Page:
The Derivative Project

The Three Mistakes of TARP – FCIC, Show the American People that Regulatory Capture Has Ended

The Three Mistakes of TARP – FCIC, Show the American People that Regulatory Capture Has Ended

The Derivative Project wrote last week of regulatory capture.  Simon Johnson, MIT Economics Professor and former IMF official, outlined yesterday in his blog, Baseline Scenario , the three mistakes of TARP.  All of these mistakes are the result of regulatory capture.  We believe strongly the most significant of these mistakes is that bankers were not held accountable individually and taken to task for the complete destruction of our economy.

Here are the three mistakes that every voter should care about, in plain English:

  1. Goldman Sachs and every derivative player knew full well that AIG could not support the level of counter party risk in credit default swaps that they took on.  TARP funds and FDIC guarantees were given to Goldman Sachs, certificates of deposits, with no strings attached.  I know full well if I had done the credit analysis on that deal I would have been fired and tarred and feathered by every unemployed American.
  2. Secretary of Treasury Henry Paulson stated to the American people, “these instruments are very, very complicated, we just didn’t understand the risks.”  Mr. Paulson misled the American people.  This is false.  History must show how the administration misled the average American in this time of crisis.  Counter party credit risk is elementary and not difficult to understand or monitor.
  3. President Obama hired Timothy Geithner, who also publicly misled the American people.  Mr. Geithner testified before Congress, about the need for the TARP funds, “Innovation got ahead of our understanding of the risks.”  Baloney.  Mr. Geithner still needs to explain this statement to the American people.  Counter party credit risk is not a new risk.

To move forward, to present this from happening again, we need the comments, the testimony, during the crisis to be examined for the American people.  We need truth to move forward.  We need these individuals to be held accountable.

Let’s hope the FCIC in their upcoming report will take these individuals to task for their misleading statements to protect Wall Street.  It is time to get the facts out there. If they do not do so, once again, the regulatory capture continues. It is time to clean house and a fresh start with FINRA, the  SEC and the Treasury Administration.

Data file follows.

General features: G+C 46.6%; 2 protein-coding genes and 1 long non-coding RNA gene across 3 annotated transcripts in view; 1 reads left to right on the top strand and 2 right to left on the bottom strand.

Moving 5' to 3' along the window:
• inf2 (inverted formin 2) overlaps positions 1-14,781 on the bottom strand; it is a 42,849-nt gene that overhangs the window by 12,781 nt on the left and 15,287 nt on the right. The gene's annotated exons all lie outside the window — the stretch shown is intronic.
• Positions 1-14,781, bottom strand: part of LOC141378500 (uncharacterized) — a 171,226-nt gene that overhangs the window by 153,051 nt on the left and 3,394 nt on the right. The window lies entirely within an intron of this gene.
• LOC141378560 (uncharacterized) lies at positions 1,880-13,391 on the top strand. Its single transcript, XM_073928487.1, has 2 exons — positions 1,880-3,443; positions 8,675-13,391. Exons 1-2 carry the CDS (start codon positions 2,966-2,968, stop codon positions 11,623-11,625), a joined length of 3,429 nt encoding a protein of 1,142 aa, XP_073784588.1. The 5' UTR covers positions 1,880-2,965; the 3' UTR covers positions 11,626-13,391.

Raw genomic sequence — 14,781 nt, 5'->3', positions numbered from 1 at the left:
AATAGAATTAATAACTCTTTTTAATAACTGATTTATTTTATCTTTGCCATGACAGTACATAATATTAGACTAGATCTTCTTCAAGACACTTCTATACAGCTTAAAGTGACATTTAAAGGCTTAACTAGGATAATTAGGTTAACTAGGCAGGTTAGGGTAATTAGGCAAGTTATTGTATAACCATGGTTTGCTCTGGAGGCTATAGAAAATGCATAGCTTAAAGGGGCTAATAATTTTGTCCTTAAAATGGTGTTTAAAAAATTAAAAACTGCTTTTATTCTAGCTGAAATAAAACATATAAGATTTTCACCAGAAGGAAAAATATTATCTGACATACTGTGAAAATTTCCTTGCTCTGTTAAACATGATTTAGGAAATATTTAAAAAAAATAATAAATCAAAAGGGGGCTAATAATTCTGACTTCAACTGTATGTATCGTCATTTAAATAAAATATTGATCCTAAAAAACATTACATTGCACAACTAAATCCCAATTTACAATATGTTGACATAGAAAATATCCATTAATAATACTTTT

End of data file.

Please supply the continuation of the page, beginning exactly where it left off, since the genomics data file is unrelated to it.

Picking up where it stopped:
Here are the three mistakes from Simon Johnson’s blog, Baseline Scenario, in a post September 30, 2010:

“But three serious mistakes were made in the implementation of TARP.

First, there was no need to be so excessively generous to the financial executives (and their boards) at the institutions that had to be saved. In part this generosity was due to insufficient safeguards in the legislation (a point Ken Feinberg makes persuasively with regard to compensation), but mostly this was a choice insisted upon by key people in President Obama’s economic team.

The bankers were not even embarrassed by what happened – this was extraordinary, probably unprecedented and completely at odds with what the very same administration officials had advocated when their advice (and money from the United States and the International Monetary Fund) was needed by other countries (we cover this in detail in Chapter 2 of 13 Bankers). The historical record on this point is not in question.)

Second and closely related, the Obama administration missed the opportunity to change the structure and the incentives of Wall Street when it had the chance, at the very beginning of 2009. The Treasury line, then and now, was that the “essential functions” of the financial system had to be preserved, and this meant no one could be “punished.”

This is again a complete divergence from best practice, for example as recommended by the I.M.F. (with United States backing) in many situations over the last 50 years. The issue is not punishment or retribution; it is responsibility – and it provides incentives to be careful in the future. (Again, for more technical details, see 13 Bankers.)

Failing to seize an opportunity for reform is not sophisticated or the work of adults (as some members of the Obama administration self-servingly assert); it was simply a political mistake – and terrible economics. The idea that some banks were too big to fail arguably played a role in the run up to 2007-8; we can have that debate. But the notion that our biggest six banks are untouchable today is uncontroversial.

Their creditors know this, so these banks can borrow more cheaply than their smaller competitors, they can become larger relative to the economy, and if you doubt the risks that this poses, just look at the situation today in Ireland.

Third, by the time the administration put forward its financial reform ideas, the big banks were back on their feet – and ready to throw huge numbers of lobbyists and unlimited cash into the fight to preserve their right to take inordinate risk and to mismanage their way into disaster.”